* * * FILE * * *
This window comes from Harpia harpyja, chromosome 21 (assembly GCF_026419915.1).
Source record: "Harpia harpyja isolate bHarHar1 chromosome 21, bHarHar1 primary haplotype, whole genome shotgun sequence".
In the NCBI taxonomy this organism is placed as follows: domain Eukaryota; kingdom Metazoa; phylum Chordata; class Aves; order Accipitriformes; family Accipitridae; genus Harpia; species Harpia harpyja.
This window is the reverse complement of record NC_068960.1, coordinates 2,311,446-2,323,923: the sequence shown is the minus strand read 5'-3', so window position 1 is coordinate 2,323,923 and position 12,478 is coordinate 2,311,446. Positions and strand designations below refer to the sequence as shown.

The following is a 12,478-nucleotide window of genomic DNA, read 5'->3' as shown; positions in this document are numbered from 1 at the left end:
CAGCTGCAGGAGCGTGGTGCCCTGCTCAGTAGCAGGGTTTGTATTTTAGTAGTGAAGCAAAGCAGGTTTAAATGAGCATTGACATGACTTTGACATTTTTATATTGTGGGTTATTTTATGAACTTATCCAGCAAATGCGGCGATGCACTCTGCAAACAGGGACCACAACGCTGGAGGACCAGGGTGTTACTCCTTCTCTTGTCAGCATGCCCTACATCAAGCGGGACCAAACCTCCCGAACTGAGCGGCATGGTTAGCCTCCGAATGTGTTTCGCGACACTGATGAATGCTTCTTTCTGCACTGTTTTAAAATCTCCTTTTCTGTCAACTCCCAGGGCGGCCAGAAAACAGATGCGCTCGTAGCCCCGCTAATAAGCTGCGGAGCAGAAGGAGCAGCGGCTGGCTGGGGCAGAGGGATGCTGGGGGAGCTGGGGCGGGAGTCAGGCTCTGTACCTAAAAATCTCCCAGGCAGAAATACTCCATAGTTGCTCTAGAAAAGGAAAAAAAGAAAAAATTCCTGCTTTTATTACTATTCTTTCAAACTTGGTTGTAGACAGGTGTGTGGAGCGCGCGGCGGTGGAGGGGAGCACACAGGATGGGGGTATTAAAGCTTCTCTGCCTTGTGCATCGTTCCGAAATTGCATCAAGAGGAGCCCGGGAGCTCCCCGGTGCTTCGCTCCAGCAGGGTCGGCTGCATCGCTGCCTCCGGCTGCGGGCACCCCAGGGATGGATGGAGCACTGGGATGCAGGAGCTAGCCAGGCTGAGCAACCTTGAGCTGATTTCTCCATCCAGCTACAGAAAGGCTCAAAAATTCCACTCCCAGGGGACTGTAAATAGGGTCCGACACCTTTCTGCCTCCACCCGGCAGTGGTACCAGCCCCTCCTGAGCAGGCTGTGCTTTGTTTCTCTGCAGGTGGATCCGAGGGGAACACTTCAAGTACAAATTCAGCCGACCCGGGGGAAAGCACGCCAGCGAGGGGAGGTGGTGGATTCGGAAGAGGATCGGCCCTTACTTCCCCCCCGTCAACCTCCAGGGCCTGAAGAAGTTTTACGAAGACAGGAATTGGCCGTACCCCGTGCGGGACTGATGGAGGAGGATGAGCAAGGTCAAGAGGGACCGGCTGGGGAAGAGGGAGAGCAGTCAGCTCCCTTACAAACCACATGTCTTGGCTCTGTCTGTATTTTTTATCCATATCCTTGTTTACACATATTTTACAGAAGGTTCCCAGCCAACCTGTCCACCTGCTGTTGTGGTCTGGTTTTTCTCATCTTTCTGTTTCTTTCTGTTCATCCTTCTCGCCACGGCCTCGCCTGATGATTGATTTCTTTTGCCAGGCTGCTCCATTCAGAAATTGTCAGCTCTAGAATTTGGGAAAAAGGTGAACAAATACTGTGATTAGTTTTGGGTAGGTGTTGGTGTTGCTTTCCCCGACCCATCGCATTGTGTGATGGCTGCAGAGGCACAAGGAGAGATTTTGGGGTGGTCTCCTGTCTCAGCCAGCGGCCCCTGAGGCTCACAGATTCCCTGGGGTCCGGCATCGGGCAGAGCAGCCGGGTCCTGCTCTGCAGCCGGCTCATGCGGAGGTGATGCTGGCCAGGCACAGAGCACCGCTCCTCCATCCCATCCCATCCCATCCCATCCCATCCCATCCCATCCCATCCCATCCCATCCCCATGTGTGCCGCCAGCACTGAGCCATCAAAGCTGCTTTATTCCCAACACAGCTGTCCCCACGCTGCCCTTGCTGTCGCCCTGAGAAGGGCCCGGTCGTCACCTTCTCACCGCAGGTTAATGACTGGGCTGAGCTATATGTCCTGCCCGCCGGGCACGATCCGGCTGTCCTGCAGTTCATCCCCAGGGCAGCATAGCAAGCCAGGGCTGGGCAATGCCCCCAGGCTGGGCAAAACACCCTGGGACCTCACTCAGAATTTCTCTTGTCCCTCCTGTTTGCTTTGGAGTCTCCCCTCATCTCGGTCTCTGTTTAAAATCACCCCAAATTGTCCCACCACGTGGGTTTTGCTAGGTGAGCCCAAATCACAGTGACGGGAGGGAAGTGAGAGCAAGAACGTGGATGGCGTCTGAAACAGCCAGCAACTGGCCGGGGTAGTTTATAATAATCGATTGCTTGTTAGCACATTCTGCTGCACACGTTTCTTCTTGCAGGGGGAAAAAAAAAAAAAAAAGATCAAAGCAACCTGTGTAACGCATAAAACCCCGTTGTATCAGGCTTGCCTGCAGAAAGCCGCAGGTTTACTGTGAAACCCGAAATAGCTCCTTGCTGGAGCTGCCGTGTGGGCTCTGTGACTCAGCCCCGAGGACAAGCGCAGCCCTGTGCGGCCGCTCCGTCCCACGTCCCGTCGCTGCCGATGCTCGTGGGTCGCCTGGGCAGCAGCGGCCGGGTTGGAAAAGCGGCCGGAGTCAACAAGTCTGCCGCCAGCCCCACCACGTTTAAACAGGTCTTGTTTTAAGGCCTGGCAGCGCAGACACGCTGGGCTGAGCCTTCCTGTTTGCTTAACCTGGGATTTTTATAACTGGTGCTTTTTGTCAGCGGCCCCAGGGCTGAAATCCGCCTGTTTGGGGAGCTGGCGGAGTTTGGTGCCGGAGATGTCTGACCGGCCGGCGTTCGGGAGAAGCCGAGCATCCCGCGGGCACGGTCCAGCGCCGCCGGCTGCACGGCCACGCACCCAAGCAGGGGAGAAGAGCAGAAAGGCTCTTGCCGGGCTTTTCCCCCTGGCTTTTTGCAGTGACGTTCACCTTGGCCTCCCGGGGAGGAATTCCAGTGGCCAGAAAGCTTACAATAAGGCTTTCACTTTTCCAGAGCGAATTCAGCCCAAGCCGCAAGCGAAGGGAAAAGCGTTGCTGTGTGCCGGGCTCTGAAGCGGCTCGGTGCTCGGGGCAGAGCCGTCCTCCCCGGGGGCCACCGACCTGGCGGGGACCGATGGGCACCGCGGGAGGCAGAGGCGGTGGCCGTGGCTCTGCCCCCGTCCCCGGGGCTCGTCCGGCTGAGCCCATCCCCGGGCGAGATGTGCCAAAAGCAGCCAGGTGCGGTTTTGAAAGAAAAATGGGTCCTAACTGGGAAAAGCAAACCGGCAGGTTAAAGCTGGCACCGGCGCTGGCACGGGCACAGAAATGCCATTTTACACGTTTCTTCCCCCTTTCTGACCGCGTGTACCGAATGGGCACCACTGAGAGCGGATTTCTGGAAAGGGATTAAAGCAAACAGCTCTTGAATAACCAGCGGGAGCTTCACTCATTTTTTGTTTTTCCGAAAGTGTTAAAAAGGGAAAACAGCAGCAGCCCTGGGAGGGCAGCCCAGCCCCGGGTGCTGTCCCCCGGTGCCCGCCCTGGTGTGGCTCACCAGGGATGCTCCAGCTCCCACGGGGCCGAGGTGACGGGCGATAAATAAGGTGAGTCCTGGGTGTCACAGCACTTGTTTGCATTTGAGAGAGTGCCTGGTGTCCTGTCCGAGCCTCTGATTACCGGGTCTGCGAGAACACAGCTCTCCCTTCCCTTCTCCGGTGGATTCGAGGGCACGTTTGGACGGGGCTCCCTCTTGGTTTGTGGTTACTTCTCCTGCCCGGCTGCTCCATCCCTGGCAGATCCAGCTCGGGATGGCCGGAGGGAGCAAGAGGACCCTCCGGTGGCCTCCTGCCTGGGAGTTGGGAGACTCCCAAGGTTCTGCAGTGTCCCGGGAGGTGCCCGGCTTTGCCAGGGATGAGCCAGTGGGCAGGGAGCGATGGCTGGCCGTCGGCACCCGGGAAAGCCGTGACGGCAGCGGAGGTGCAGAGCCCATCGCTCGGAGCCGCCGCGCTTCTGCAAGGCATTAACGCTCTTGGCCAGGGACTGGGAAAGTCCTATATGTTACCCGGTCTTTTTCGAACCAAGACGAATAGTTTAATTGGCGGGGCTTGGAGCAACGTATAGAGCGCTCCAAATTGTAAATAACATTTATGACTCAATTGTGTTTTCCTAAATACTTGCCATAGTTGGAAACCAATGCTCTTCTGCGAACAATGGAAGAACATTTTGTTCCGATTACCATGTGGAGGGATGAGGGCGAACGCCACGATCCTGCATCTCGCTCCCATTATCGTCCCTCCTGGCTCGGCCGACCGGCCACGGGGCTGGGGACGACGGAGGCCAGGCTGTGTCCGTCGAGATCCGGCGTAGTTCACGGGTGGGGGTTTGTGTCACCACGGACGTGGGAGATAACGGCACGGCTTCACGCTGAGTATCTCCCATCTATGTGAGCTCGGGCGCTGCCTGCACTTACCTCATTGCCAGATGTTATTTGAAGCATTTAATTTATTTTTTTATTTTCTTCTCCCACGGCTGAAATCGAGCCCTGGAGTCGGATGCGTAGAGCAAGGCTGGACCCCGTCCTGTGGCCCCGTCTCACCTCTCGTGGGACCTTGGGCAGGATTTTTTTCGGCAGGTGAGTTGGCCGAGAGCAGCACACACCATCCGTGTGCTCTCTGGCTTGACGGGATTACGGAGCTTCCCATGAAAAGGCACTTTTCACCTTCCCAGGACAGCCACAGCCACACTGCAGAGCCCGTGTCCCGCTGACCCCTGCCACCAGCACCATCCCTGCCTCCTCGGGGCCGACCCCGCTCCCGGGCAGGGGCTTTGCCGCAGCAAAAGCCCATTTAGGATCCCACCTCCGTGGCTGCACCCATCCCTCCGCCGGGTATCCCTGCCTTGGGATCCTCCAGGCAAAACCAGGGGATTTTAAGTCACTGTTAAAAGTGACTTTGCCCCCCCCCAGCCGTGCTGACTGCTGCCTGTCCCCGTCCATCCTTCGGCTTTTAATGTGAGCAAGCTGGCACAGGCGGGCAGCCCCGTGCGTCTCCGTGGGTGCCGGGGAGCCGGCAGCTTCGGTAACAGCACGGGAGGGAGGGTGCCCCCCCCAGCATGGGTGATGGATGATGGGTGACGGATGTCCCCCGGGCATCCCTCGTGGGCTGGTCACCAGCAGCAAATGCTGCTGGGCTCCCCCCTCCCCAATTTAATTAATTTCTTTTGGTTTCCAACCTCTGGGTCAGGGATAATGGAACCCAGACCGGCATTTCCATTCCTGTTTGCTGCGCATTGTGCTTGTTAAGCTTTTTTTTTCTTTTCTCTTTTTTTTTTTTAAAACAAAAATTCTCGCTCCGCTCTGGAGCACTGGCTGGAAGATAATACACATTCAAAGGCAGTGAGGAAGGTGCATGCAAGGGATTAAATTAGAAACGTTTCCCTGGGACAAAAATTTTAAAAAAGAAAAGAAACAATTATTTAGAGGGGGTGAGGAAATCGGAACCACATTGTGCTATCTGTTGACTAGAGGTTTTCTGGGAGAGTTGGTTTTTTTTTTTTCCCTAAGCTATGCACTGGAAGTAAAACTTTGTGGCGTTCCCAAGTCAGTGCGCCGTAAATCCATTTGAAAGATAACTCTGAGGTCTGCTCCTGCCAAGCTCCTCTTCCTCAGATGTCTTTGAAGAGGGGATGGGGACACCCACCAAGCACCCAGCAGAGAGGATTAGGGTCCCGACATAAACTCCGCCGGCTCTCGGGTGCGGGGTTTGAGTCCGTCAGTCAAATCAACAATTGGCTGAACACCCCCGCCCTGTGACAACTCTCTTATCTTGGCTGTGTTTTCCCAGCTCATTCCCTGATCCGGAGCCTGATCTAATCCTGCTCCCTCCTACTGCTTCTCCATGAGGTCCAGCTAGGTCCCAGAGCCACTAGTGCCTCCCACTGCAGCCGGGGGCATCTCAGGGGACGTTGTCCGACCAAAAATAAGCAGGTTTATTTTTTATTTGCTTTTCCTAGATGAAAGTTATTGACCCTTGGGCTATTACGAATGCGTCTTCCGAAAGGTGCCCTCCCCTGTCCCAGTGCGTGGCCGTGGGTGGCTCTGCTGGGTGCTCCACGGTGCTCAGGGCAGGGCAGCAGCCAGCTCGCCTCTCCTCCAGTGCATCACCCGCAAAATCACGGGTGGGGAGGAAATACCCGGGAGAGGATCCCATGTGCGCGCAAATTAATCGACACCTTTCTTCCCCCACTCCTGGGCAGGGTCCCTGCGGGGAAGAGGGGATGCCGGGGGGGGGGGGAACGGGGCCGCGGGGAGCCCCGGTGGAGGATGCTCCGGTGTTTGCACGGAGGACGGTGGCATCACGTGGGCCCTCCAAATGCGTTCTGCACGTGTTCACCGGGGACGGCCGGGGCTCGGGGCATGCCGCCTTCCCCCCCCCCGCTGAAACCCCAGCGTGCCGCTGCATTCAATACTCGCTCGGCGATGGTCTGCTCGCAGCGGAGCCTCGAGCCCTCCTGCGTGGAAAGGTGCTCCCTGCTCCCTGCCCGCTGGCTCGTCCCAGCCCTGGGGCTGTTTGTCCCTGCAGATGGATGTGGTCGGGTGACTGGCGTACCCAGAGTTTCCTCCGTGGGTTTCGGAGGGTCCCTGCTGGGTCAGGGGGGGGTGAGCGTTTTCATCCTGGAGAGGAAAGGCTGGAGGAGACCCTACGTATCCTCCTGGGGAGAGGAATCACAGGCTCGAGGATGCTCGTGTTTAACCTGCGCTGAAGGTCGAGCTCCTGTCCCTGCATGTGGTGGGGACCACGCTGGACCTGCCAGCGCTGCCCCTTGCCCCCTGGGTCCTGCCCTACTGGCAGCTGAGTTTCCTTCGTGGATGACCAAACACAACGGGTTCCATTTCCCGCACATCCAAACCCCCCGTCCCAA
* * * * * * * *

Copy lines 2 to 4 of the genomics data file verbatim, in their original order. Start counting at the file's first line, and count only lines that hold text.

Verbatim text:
Source record: "Harpia harpyja isolate bHarHar1 chromosome 21, bHarHar1 primary haplotype, whole genome shotgun sequence".
In the NCBI taxonomy this organism is placed as follows: domain Eukaryota; kingdom Metazoa; phylum Chordata; class Aves; order Accipitriformes; family Accipitridae; genus Harpia; species Harpia harpyja.
This window is the reverse complement of record NC_068960.1, coordinates 2,311,446-2,323,923: the sequence shown is the minus strand read 5'-3', so window position 1 is coordinate 2,323,923 and position 12,478 is coordinate 2,311,446. Positions and strand designations below refer to the sequence as shown.